[env-trinity] SF Chronicle 3 20 10

Byron Leydecker bwl3 at comcast.net
Sat Mar 20 12:59:44 PDT 2010


Chronicle Editorial


The science of water limits


Saturday, March 20, 2010

Score one for science. A national panel waded into California's water wars
and sided with salmon and smelt in a politically loaded showdown with
Central Valley farmers. 

The report sprinkled "scientifically justified" throughout its 64 pages,
which backed up water curbs denounced by valley water agencies and farmers.
The findings came with important caveats and a call for more research on the
state's sickly water system. But the message is clear: It's time to
negotiate water use and not look for a political knockout punch.

After three years of drought, the federal and state water pumps in the
Sacramento-San Joaquin River Delta were dialed down to nearly zero, turning
fertile Central Valley acreage into dust bowls in the nation's biggest
farming state. Adding to the restrictions were decisions by two federal
agencies to withhold water for declining stocks of salmon, sturgeon and
smelt. 

Under heavy pressure to aid farms, the Obama administration this past week
ordered the faucets opened, an action eased by an especially wet winter. But
before that announcement, farm leaders had begged for a fresh look at the
restrictions and found an ally in Sen. Dianne Feinstein, D-Calif., who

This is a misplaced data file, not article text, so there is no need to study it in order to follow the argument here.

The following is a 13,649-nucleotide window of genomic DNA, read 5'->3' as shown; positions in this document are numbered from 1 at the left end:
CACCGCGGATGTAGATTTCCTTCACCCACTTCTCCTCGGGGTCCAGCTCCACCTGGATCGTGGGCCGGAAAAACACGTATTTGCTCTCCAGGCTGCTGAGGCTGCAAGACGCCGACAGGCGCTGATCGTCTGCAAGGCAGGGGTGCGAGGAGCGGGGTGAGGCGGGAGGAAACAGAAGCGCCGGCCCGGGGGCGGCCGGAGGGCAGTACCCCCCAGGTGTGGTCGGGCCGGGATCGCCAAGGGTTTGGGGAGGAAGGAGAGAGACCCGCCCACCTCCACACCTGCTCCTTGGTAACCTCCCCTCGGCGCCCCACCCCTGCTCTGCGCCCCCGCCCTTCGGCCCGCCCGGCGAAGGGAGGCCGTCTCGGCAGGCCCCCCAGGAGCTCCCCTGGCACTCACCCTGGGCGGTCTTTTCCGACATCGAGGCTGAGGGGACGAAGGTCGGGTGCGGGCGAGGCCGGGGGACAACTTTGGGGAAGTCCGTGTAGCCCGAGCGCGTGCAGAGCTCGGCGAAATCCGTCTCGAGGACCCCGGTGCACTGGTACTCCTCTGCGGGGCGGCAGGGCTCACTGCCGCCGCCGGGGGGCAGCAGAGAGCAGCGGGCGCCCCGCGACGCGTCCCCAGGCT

ordered up the $750,000 study, even though previous scientific studies by
the U.S. Fish and Wildlife Service had clearly established the need to
preserve water for the fish.

The findings reiterated the need for curbs on water deliveries. Laws
protecting jeopardized species were properly used in safeguarding plummeting
fish stocks, the study by a 15-member panel said. 

But there were concessions to the ag side. The giant pumps that kill fish
and ship water south aren't the only villains. Pollution, dams, damaged
watersheds, and the timing and amount of water withdrawals all play a role.
Even other fish such as catfish and non-native striped bass can be harmful,
the scientists said. 

Agriculture doesn't deserve the exclusive blame, the report said, in a
finding that should soften the sting of its overall support for limits on
water deliveries. Finding a flexible answer that siphons off water with
minimal environmental damage is the best answer, though striking the right
balance will take "careful monitoring, adaptive management and additional
analyses."

Whether this happens is one of California's biggest challenges. A polarized
debate exists between environmentalists and farmers, North versus South, and
coast against valley. 

This year's wet weather brought a reprieve, but it won't last forever in a
growing state facing climate change. The report should remind the state that
simple answers and political pressure won't solve a water crisis. It will
take consensus and balance. That's good science too. 

Read more:
http://www.sfgate.com/cgi-bin/article.cgi?f=/c/a/2010/03/20/ED741CIFK6.DTL#i
xzz0ikTDaMWK

 

Byron Leydecker, JcT

Chair, Friends of Trinity River

PO Box 2327

Mill Valley, CA 94942-2327

415 383 4810 land/fax (call first to fax)

415 519 4810 mobile

 <mailto:bwl3 at comcast.net> bwl3 at comcast.net

 <mailto:bleydecker at stanfordalumni.org> bleydecker at stanfordalumni.org
(secondary)

 <http://fotr.org/> http://www.fotr.org 

 

 

 

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